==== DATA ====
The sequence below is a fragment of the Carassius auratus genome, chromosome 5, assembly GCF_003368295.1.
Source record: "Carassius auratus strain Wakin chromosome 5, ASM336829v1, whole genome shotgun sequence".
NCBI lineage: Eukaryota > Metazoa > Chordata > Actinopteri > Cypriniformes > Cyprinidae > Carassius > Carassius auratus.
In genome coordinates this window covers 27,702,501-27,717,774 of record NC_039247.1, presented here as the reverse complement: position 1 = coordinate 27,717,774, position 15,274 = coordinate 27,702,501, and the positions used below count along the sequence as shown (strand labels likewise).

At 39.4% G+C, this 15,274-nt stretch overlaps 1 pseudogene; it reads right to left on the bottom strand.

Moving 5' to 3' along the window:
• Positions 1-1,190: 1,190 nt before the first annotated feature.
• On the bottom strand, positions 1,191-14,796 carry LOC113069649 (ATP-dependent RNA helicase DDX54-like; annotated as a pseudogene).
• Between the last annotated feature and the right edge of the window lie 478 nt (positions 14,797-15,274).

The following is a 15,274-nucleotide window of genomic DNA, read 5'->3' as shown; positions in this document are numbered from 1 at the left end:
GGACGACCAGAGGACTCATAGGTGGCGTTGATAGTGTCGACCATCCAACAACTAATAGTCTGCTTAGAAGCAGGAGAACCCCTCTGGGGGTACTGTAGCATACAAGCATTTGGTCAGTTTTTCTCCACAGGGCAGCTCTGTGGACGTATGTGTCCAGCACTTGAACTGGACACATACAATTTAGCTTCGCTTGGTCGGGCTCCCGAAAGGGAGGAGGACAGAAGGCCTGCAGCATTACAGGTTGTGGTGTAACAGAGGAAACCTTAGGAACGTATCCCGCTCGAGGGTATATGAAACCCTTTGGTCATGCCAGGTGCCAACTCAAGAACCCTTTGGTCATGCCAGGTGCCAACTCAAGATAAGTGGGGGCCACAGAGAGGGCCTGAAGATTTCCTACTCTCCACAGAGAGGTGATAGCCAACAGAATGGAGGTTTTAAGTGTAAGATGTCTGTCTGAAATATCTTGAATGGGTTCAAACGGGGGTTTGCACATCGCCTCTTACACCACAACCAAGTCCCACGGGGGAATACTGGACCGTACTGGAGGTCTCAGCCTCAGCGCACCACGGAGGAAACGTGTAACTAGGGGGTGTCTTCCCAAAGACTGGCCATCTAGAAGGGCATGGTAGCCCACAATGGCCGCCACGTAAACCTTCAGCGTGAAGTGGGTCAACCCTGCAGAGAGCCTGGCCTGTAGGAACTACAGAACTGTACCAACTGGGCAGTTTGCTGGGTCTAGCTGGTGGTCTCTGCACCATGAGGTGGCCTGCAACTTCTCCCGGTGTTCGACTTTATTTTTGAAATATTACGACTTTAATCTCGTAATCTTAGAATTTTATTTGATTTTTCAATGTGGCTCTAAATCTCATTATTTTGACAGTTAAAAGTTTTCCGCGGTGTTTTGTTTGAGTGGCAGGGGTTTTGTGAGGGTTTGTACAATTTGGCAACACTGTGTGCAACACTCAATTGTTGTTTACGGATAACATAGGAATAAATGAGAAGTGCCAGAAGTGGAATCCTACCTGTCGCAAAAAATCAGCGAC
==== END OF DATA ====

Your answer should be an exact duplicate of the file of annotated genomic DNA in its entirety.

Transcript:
The sequence below is a fragment of the Carassius auratus genome, chromosome 5, assembly GCF_003368295.1.
Source record: "Carassius auratus strain Wakin chromosome 5, ASM336829v1, whole genome shotgun sequence".
NCBI lineage: Eukaryota > Metazoa > Chordata > Actinopteri > Cypriniformes > Cyprinidae > Carassius > Carassius auratus.
In genome coordinates this window covers 27,702,501-27,717,774 of record NC_039247.1, presented here as the reverse complement: position 1 = coordinate 27,717,774, position 15,274 = coordinate 27,702,501, and the positions used below count along the sequence as shown (strand labels likewise).

At 39.4% G+C, this 15,274-nt stretch overlaps 1 pseudogene; it reads right to left on the bottom strand.

Moving 5' to 3' along the window:
• Positions 1-1,190: 1,190 nt before the first annotated feature.
• On the bottom strand, positions 1,191-14,796 carry LOC113069649 (ATP-dependent RNA helicase DDX54-like; annotated as a pseudogene).
• Between the last annotated feature and the right edge of the window lie 478 nt (positions 14,797-15,274).

The following is a 15,274-nucleotide window of genomic DNA, read 5'->3' as shown; positions in this document are numbered from 1 at the left end:
GGACGACCAGAGGACTCATAGGTGGCGTTGATAGTGTCGACCATCCAACAACTAATAGTCTGCTTAGAAGCAGGAGAACCCCTCTGGGGGTACTGTAGCATACAAGCATTTGGTCAGTTTTTCTCCACAGGGCAGCTCTGTGGACGTATGTGTCCAGCACTTGAACTGGACACATACAATTTAGCTTCGCTTGGTCGGGCTCCCGAAAGGGAGGAGGACAGAAGGCCTGCAGCATTACAGGTTGTGGTGTAACAGAGGAAACCTTAGGAACGTATCCCGCTCGAGGGTATATGAAACCCTTTGGTCATGCCAGGTGCCAACTCAAGAACCCTTTGGTCATGCCAGGTGCCAACTCAAGATAAGTGGGGGCCACAGAGAGGGCCTGAAGATTTCCTACTCTCCACAGAGAGGTGATAGCCAACAGAATGGAGGTTTTAAGTGTAAGATGTCTGTCTGAAATATCTTGAATGGGTTCAAACGGGGGTTTGCACATCGCCTCTTACACCACAACCAAGTCCCACGGGGGAATACTGGACCGTACTGGAGGTCTCAGCCTCAGCGCACCACGGAGGAAACGTGTAACTAGGGGGTGTCTTCCCAAAGACTGGCCATCTAGAAGGGCATGGTAGCCCACAATGGCCGCCACGTAAACCTTCAGCGTGAAGTGGGTCAACCCTGCAGAGAGCCTGGCCTGTAGGAACTACAGAACTGTACCAACTGGGCAGTTTGCTGGGTCTAGCTGGTGGTCTCTGCACCATGAGGTGGCCTGCAACTTCTCCCGGTGTTCGACTTTATTTTTGAAATATTACGACTTTAATCTCGTAATCTTAGAATTTTATTTGATTTTTCAATGTGGCTCTAAATCTCATTATTTTGACAGTTAAAAGTTTTCCGCGGTGTTTTGTTTGAGTGGCAGGGGTTTTGTGAGGGTTTGTACAATTTGGCAACACTGTGTGCAACACTCAATTGTTGTTTACGGATAACATAGGAATAAATGAGAAGTGCCAGAAGTGGAATCCTACCTGTCGCAAAAAATCAGCGAC